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From "Alex Karasulu" <aok...@bellsouth.net>
Subject Repository, Bootstrapping and Embedding
Date Wed, 05 Nov 2003 21:13:19 GMT
I've been all over the place lately with what I thought regarding the
Repository code.  This is partly due to being a little slow ;-).  Anyhow I
chilled out and thought about this stuff for a while just enjoying the
concepts.  Here's what I have come up with after reading Steve's emails over
and over again - here's his big picture.  More details will follow.

 

 

 

 

A Repository API for Building, Bootstrapping and Embedding Repository Aware
Applications

 

Note: Please keep in mind that this is more an interpretation of Steve's
ideas rather than any innovation of my own.

 

-o- The Big Picture -o-

 

We have a situation where we need to securely and dynamically load classes
that are pulled down as artifact jars from a remote repository.   We want to
isolate the classes loaded from repository jar artifacts within separate
nested ClassLoaders to clearly model API, SPI and implementation artifact
dependencies thereby removing the potential for class collisions.

 

The repository is responsible for pulling down jars into a local cache as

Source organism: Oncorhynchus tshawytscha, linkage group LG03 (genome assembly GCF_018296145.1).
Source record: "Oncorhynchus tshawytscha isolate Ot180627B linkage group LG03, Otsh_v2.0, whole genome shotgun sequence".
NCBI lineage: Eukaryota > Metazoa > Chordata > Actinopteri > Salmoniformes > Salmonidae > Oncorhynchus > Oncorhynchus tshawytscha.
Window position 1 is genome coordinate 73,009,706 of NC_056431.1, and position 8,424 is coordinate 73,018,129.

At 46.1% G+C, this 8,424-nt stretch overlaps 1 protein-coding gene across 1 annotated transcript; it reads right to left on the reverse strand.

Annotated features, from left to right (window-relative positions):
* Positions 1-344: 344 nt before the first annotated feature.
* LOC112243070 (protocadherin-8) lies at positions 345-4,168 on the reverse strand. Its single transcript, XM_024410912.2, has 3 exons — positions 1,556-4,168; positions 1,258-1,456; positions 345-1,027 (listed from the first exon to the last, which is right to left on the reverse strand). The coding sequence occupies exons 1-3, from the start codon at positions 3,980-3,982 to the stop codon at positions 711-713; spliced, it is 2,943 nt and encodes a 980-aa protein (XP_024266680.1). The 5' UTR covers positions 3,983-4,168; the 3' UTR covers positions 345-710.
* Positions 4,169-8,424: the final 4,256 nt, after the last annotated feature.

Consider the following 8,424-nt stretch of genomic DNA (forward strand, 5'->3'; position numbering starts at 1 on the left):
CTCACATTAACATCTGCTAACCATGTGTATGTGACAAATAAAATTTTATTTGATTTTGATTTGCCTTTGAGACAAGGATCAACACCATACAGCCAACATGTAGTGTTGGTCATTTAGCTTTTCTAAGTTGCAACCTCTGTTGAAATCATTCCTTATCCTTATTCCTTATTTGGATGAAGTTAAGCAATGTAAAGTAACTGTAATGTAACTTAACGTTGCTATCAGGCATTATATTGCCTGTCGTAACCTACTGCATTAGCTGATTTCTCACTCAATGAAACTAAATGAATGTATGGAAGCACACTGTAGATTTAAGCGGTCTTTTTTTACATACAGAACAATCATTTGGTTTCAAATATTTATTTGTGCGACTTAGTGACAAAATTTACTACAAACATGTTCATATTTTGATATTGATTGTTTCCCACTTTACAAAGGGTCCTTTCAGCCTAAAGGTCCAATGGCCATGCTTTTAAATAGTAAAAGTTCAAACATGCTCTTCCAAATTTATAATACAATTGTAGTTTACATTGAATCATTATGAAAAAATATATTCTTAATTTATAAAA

they are requested so ClassLoaders can be assembled using those locally
cached jar artifacts.  But when establishing the repository we need to pull
down some artifacts just to start up the repository when one does not exist.
This is where we have a chicken and egg problem.

 

Let's not loose sight of our ultimate goal: to have a small kernel
bootstrapping jar.  Take this bootstrap jar, add some water and it should
blossom into a nice kernel by going though a set of bootstrapping stages
that pull down information and artifacts from the repository.  

 

When the stages of bootstrapping are analyzed we realize that the Repository
itself must be used to bootstrap the kernel.  The repository must give us
the locally cached artifacts used to assemble the Kernel's ClassLoaders.  In
many respects it makes sense to ask the repository to build a ClassLoader
hierarchy on our behalf given any artifact.  

 

This is where the power to query the repository for POM information becomes